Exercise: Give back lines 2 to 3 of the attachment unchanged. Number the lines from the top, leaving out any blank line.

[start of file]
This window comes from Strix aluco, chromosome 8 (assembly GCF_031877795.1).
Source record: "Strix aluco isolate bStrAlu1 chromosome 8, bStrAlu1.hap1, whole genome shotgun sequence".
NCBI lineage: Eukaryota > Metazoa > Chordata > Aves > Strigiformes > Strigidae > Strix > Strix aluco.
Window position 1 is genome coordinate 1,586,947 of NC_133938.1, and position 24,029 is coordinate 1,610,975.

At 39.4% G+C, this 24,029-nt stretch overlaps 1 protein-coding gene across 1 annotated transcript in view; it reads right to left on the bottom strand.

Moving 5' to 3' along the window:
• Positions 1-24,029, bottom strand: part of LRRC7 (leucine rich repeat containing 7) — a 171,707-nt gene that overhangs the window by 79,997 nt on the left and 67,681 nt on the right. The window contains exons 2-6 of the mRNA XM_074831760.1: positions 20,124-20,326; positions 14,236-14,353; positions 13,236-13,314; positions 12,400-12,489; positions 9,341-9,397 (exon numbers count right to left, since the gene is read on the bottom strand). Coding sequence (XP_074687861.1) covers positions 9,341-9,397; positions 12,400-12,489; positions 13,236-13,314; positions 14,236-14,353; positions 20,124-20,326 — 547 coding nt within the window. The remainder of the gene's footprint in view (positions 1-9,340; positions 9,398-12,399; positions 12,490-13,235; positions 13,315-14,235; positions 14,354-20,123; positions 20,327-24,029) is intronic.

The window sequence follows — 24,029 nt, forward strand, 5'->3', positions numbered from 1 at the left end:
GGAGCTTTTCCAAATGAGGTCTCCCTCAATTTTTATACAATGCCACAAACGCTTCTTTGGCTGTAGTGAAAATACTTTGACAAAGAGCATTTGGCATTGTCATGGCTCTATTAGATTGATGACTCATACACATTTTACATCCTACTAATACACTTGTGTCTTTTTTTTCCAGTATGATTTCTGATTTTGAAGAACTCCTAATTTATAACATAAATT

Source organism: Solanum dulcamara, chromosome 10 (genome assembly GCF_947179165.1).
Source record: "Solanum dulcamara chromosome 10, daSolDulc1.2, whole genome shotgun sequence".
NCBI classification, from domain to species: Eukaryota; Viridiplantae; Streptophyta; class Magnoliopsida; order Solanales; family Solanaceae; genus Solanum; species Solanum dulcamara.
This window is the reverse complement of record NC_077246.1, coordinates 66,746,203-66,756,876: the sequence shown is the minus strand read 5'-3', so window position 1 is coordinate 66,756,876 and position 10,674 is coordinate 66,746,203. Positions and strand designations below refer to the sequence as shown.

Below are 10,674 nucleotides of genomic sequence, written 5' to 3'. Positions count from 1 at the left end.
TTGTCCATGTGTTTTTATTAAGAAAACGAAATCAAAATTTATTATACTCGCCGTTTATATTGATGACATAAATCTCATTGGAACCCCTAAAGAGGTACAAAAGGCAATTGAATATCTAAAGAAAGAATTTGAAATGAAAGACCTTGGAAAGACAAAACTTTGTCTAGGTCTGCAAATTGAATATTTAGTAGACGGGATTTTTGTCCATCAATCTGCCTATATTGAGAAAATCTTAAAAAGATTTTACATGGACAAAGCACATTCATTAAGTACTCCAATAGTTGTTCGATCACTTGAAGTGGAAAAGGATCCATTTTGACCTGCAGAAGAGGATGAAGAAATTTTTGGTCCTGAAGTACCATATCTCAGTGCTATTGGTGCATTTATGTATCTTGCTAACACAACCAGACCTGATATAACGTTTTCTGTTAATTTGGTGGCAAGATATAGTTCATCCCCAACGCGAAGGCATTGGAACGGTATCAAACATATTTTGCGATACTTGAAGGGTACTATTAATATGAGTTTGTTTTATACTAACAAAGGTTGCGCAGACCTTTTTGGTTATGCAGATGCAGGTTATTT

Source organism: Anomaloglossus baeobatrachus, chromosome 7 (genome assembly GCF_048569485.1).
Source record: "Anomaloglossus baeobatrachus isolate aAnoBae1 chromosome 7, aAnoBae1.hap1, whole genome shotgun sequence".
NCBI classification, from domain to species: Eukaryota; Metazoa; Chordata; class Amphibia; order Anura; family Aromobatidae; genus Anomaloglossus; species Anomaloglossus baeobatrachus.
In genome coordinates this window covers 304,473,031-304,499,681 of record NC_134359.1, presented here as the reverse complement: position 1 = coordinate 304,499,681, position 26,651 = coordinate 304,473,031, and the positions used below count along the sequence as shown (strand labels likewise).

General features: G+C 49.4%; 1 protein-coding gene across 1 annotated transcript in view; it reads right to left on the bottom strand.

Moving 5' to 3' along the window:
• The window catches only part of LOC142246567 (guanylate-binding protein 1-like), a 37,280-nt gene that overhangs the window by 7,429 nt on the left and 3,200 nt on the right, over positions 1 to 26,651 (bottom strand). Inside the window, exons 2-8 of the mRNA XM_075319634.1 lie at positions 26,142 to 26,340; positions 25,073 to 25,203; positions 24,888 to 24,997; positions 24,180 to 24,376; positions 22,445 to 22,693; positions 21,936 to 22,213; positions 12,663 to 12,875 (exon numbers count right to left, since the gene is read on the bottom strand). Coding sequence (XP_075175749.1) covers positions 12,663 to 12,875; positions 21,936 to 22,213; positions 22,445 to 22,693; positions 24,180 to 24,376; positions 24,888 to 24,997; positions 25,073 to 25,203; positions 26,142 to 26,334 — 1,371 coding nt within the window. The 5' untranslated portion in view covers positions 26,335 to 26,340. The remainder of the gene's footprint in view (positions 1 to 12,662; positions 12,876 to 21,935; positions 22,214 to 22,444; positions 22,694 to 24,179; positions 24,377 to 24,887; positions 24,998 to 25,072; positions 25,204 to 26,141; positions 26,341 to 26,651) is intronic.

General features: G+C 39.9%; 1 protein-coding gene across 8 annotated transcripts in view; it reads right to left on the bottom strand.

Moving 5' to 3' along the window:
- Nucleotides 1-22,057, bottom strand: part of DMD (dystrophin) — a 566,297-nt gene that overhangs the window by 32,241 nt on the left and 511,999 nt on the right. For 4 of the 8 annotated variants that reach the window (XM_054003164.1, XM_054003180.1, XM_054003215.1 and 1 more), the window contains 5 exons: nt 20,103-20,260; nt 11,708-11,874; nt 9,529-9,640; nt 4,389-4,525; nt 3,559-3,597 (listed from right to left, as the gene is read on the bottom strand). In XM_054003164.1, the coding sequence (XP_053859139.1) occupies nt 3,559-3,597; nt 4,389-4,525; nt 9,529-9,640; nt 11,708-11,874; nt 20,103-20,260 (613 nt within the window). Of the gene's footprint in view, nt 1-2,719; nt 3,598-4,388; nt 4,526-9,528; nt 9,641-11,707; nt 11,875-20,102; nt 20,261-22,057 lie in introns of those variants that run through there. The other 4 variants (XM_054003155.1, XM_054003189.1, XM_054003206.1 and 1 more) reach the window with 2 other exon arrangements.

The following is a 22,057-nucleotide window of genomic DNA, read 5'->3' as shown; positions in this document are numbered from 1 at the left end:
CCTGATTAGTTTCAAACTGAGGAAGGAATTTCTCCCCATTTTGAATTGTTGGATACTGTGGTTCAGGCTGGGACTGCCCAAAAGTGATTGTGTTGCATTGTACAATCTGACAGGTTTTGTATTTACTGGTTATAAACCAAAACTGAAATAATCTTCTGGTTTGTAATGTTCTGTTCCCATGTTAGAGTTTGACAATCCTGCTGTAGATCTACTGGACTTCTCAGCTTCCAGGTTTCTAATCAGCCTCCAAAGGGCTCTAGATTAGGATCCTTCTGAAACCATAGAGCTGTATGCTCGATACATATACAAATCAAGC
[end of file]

Source record: "Strix aluco isolate bStrAlu1 chromosome 8, bStrAlu1.hap1, whole genome shotgun sequence".
NCBI lineage: Eukaryota > Metazoa > Chordata > Aves > Strigiformes > Strigidae > Strix > Strix aluco.